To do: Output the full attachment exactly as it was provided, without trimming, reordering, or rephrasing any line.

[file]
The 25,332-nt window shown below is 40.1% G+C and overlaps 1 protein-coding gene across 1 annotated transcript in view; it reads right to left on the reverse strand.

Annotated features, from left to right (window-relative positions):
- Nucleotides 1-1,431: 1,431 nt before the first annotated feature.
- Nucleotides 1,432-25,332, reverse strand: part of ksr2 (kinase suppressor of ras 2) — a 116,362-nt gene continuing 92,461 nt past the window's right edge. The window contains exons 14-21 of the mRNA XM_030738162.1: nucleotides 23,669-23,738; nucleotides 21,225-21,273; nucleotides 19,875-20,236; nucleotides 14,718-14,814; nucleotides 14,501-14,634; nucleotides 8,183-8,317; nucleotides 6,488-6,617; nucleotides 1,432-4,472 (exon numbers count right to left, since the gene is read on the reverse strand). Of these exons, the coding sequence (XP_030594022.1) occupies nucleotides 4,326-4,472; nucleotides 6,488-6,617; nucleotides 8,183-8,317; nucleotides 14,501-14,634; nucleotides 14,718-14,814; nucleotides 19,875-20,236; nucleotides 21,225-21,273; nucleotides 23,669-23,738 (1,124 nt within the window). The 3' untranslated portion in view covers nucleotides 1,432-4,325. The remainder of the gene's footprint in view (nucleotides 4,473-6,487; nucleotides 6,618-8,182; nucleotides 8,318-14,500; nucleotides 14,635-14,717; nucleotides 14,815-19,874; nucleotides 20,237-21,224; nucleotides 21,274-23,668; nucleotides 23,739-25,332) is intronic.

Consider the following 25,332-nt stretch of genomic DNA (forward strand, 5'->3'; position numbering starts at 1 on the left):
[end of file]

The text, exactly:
The 25,332-nt window shown below is 40.1% G+C and overlaps 1 protein-coding gene across 1 annotated transcript in view; it reads right to left on the reverse strand.

Annotated features, from left to right (window-relative positions):
- Nucleotides 1-1,431: 1,431 nt before the first annotated feature.
- Nucleotides 1,432-25,332, reverse strand: part of ksr2 (kinase suppressor of ras 2) — a 116,362-nt gene continuing 92,461 nt past the window's right edge. The window contains exons 14-21 of the mRNA XM_030738162.1: nucleotides 23,669-23,738; nucleotides 21,225-21,273; nucleotides 19,875-20,236; nucleotides 14,718-14,814; nucleotides 14,501-14,634; nucleotides 8,183-8,317; nucleotides 6,488-6,617; nucleotides 1,432-4,472 (exon numbers count right to left, since the gene is read on the reverse strand). Of these exons, the coding sequence (XP_030594022.1) occupies nucleotides 4,326-4,472; nucleotides 6,488-6,617; nucleotides 8,183-8,317; nucleotides 14,501-14,634; nucleotides 14,718-14,814; nucleotides 19,875-20,236; nucleotides 21,225-21,273; nucleotides 23,669-23,738 (1,124 nt within the window). The 3' untranslated portion in view covers nucleotides 1,432-4,325. The remainder of the gene's footprint in view (nucleotides 4,473-6,487; nucleotides 6,618-8,182; nucleotides 8,318-14,500; nucleotides 14,635-14,717; nucleotides 14,815-19,874; nucleotides 20,237-21,224; nucleotides 21,274-23,668; nucleotides 23,739-25,332) is intronic.

Consider the following 25,332-nt stretch of genomic DNA (forward strand, 5'->3'; position numbering starts at 1 on the left):